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NAICU Letter to USA Today

NAICU Letter to USA Today

March 31, 2009

Letters to the Editor
USA Today

To the Editor:

I was stunned that USA Today would ignore the significant sacrifices private colleges and universities are making to keep student out-of-pocket costs as low as possible during these tough times ("Colleges duck tough cuts, keep hiking pay and tuition," editorial, March 30).

Despite the economic downturn, 92 percent of private colleges and universities are increasing their student aid budgets for next year. Based on the 250 private colleges and universities so far that have reported 2009-10 tuition and student aid data to NAICU, the average increase in institutional grants and scholarships is 9.2 percent. At the same time, private colleges are on track to record the lowest average increase in tuition and fees in at least 37 years-4.2 percent, which is just slightly higher than the 3.8 percent rate of inflation in 2008.

In the past 10 years, private colleges have increased student aid by 250 percent, more than twice the 72 percent increase in tuition, according to the U.S. Department of Education. Thanks to generous student aid programs, nearly nine out of 10 students at private colleges pay less than list price.

College endowments have dropped by 24 percent in the past six months, and fund raising has decreased dramatically, so how are private colleges able to boost student aid while keeping tuition increases to historical lows? They are transferring cost savings from other budget areas. As of December, half reported that they had frozen hiring, slowed existing construction projects, and restricted staff travel. Forty-percent had scaled back salary increases and delayed campus maintenance. One in five had frozen salaries and cancelled planned construction projects. All of these percentages have increased in the past four months.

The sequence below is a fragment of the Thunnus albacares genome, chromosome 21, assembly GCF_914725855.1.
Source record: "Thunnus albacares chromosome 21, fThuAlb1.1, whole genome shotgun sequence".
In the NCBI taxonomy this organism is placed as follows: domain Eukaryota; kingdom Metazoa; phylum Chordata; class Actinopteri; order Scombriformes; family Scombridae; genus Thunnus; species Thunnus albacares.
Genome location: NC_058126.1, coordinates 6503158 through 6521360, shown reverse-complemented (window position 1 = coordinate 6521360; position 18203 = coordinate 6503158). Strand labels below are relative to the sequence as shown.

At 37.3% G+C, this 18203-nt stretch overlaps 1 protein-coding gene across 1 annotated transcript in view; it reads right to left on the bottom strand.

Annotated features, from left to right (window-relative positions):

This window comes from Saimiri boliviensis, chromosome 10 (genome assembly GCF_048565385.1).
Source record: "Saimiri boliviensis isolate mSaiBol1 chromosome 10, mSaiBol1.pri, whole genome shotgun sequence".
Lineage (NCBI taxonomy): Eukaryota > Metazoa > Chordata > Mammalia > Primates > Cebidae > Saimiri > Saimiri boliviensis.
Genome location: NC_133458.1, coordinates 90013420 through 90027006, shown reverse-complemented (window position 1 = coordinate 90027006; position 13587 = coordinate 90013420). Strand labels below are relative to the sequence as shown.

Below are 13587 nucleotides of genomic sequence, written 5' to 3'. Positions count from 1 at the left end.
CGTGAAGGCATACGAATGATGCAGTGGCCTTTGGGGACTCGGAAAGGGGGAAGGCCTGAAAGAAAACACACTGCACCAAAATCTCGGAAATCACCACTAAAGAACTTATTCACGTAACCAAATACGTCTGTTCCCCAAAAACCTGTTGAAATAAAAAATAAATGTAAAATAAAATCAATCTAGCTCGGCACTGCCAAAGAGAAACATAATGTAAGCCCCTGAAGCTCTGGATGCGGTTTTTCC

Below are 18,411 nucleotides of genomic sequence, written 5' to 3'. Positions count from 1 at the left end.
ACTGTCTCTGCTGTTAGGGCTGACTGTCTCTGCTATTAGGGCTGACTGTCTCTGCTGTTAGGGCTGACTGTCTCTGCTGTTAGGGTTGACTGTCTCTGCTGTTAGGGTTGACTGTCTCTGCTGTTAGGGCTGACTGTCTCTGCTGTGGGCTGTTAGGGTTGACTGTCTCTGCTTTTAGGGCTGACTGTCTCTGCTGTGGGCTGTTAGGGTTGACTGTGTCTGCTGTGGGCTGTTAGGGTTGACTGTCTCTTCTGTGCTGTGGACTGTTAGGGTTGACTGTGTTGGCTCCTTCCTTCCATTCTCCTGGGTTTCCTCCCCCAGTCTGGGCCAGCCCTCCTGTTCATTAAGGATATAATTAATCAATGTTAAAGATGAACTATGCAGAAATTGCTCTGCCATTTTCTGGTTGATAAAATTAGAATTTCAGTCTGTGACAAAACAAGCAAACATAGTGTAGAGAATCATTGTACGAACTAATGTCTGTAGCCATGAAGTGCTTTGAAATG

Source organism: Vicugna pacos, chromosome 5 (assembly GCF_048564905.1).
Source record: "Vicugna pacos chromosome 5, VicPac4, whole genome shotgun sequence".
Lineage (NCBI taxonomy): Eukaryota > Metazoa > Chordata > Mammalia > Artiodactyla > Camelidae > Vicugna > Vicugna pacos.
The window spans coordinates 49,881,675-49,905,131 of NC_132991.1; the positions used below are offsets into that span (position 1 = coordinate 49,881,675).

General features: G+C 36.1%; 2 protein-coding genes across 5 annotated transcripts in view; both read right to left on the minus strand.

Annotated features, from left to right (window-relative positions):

Fortunately, while higher education is facing severe budget pressures, it has avoided the mass layoffs that have hit the news industry. Through smart, strategic budget management, private colleges have boosted financial aid, lowered tuition increases, and protected academic quality. These are difficult times for private colleges, our students, and their families, but we are fully committed to ensuring that our institutions remain in reach for students from all backgrounds.

Sincerely,

David L. Warren
President
National Association of Independent Colleges and Universities
Washington, D.C.
Letters to the Editor
USA Today

To the Editor:

I was stunned that USA Today would ignore the significant sacrifices private colleges and universities are making to keep student out-of-pocket costs as low as possible during these tough times ("Colleges duck tough cuts, keep hiking pay and tuition," editorial, March 30).

Despite the economic downturn, 92 percent of private colleges and universities are increasing their student aid budgets for next year. Based on the 250 private colleges and universities so far that have reported 2009-10 tuition and student aid data to NAICU, the average increase in institutional grants and scholarships is 9.2 percent. At the same time, private colleges are on track to record the lowest average increase in tuition and fees in at least 37 years-4.2 percent, which is just slightly higher than the 3.8 percent rate of inflation in 2008.